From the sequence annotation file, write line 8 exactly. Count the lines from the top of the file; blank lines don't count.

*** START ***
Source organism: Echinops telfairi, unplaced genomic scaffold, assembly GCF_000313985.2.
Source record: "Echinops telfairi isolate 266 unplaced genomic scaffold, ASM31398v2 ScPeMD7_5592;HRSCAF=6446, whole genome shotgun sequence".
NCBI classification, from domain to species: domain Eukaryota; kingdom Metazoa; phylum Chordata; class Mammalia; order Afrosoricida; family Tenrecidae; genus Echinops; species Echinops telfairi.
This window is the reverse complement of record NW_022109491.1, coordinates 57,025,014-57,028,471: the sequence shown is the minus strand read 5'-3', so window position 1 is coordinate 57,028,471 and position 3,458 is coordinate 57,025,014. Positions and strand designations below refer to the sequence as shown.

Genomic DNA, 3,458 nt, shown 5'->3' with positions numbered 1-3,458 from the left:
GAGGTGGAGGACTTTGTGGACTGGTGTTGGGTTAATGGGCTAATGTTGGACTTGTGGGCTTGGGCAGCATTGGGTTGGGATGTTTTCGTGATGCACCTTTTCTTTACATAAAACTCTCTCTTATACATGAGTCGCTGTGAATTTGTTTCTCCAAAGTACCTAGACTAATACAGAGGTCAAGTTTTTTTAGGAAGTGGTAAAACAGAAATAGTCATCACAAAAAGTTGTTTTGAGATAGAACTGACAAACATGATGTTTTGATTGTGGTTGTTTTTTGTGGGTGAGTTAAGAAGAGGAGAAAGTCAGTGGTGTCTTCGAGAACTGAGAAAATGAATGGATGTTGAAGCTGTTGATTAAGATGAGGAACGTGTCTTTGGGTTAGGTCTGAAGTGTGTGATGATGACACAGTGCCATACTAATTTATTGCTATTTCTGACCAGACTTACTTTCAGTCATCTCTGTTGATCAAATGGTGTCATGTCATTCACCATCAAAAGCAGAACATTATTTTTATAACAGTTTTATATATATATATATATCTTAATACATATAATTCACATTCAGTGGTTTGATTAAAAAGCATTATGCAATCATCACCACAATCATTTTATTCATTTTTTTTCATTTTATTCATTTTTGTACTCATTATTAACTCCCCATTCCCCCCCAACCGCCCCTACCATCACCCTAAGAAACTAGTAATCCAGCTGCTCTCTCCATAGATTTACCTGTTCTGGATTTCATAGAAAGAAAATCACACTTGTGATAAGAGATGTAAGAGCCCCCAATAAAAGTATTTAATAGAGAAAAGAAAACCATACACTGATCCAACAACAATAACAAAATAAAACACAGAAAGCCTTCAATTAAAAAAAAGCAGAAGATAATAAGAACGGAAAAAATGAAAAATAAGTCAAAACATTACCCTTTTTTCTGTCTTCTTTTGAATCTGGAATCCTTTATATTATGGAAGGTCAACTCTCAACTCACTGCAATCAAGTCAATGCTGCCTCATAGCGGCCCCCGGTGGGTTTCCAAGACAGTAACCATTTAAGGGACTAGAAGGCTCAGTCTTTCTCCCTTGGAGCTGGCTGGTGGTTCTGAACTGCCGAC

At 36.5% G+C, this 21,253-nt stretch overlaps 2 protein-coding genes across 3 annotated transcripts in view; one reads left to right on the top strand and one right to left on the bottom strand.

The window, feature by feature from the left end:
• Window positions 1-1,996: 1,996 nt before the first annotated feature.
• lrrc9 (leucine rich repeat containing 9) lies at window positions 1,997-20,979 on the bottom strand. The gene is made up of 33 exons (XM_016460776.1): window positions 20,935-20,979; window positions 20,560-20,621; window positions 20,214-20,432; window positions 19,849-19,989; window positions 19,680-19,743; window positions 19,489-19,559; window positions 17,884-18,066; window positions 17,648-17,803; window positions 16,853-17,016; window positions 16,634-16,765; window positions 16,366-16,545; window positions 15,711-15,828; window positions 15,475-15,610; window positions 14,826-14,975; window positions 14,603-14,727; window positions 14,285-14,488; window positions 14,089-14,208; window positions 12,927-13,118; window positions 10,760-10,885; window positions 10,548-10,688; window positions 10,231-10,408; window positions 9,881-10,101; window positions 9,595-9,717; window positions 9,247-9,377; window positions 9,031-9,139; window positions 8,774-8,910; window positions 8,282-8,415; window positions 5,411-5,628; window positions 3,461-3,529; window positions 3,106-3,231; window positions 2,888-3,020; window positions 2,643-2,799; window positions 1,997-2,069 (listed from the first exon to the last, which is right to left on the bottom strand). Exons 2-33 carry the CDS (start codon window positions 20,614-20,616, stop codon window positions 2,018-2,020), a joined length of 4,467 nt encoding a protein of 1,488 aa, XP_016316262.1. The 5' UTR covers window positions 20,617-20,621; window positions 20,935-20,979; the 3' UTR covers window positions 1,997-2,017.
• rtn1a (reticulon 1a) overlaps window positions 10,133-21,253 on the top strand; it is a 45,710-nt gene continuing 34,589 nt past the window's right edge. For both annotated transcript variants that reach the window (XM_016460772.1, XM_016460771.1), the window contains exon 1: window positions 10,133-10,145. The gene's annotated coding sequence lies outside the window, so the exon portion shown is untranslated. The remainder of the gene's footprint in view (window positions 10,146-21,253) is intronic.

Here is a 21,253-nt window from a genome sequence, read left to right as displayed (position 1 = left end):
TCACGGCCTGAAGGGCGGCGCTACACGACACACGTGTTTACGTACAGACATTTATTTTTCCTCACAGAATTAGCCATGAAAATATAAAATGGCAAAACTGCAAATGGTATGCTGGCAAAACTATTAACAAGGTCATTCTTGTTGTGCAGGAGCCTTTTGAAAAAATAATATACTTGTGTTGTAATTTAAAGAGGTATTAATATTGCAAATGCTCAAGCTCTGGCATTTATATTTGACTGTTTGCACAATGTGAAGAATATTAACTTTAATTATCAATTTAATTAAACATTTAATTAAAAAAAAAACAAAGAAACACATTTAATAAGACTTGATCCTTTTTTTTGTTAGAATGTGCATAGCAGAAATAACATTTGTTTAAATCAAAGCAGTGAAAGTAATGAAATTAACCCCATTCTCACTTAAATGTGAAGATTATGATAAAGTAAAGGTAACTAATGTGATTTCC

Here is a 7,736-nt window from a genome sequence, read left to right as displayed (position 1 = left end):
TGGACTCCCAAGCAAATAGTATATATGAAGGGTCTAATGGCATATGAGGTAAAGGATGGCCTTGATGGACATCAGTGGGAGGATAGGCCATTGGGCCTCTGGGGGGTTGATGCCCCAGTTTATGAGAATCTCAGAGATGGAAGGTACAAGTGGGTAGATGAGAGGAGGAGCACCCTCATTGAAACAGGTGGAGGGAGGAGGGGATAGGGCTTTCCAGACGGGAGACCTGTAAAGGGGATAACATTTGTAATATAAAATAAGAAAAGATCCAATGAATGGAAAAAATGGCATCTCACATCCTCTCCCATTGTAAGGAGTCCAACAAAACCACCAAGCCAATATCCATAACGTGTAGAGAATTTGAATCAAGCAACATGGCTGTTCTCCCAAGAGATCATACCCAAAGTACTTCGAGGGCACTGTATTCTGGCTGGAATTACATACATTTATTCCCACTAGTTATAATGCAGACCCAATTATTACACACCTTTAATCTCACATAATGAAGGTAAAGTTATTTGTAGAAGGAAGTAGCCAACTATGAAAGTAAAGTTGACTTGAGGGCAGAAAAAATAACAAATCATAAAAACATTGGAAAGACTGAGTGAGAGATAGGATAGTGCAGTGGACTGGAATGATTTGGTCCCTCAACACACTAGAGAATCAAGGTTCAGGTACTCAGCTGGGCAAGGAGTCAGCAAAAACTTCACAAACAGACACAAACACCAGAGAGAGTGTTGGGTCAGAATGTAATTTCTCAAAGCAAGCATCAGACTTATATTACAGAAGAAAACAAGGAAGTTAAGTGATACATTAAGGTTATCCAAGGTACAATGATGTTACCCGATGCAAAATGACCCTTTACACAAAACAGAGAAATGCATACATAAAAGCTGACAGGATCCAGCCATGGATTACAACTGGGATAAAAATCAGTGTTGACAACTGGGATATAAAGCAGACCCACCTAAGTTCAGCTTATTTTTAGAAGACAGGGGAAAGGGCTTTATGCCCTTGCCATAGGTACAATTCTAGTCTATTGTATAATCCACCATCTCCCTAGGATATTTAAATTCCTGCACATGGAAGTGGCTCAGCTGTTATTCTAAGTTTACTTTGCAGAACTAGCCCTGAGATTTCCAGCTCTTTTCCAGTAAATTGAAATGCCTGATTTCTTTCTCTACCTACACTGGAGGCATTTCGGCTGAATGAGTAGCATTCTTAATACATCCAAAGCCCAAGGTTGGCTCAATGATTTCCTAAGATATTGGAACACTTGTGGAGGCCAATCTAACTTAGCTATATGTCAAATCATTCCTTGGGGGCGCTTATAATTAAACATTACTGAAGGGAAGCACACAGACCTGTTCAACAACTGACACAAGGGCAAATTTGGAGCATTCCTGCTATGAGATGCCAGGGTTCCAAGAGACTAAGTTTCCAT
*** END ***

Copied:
The window, feature by feature from the left end: